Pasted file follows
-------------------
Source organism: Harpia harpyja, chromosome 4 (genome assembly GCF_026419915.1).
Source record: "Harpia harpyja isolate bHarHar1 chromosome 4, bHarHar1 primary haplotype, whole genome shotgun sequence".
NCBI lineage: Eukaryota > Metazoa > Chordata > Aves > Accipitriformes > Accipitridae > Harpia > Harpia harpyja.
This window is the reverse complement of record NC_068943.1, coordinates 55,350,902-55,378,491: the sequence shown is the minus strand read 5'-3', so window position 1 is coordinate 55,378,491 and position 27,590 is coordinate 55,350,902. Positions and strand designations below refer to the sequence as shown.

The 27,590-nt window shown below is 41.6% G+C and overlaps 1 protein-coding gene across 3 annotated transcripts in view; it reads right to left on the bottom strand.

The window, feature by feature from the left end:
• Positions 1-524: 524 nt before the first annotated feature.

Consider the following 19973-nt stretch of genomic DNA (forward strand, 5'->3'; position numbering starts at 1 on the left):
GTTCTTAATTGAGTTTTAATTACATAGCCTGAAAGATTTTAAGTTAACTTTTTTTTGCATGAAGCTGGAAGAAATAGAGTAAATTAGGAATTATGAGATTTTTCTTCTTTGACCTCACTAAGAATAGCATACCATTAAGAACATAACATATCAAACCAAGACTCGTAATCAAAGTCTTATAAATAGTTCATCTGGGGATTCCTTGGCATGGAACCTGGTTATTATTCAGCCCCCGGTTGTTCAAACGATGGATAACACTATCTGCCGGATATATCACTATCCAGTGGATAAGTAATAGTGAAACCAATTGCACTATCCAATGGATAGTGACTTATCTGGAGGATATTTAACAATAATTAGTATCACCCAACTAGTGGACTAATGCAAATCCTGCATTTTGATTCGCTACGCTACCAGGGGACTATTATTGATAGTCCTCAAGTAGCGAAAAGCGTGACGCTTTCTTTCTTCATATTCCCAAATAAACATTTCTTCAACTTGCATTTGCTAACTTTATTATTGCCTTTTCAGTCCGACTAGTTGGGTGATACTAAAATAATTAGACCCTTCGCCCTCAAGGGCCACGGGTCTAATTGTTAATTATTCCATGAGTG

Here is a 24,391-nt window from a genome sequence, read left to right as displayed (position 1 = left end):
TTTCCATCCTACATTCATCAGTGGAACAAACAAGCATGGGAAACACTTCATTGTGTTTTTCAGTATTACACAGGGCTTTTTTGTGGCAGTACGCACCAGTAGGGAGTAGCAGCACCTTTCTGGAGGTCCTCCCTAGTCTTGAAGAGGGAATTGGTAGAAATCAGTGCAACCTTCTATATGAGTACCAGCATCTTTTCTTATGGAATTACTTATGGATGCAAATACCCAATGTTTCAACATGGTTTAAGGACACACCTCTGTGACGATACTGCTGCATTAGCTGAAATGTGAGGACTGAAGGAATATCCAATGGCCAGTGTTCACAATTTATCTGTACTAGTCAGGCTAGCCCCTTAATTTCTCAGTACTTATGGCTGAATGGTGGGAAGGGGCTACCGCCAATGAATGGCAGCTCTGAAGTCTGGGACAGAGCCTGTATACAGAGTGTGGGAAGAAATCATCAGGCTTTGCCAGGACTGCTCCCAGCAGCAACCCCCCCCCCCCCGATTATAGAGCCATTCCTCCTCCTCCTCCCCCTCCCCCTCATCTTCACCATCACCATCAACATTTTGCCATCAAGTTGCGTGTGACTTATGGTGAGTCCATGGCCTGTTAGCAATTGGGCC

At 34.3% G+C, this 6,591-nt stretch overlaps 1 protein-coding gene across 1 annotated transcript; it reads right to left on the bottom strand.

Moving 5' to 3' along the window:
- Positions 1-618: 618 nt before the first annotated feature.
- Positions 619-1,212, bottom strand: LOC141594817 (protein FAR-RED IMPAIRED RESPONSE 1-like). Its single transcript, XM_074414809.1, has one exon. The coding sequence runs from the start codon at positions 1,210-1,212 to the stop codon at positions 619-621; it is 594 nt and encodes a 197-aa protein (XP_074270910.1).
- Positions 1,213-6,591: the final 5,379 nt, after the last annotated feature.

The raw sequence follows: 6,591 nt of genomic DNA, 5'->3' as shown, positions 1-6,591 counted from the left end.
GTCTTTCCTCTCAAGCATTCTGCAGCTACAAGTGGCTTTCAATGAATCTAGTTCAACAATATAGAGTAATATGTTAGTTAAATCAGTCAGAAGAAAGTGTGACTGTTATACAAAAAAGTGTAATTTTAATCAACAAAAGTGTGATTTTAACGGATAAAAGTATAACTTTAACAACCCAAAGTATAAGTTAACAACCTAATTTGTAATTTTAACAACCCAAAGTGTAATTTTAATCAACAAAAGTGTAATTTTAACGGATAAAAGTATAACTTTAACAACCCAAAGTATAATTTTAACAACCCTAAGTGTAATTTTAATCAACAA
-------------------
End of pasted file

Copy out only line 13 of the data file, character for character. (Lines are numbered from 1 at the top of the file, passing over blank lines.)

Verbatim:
Moving 5' to 3' along the window: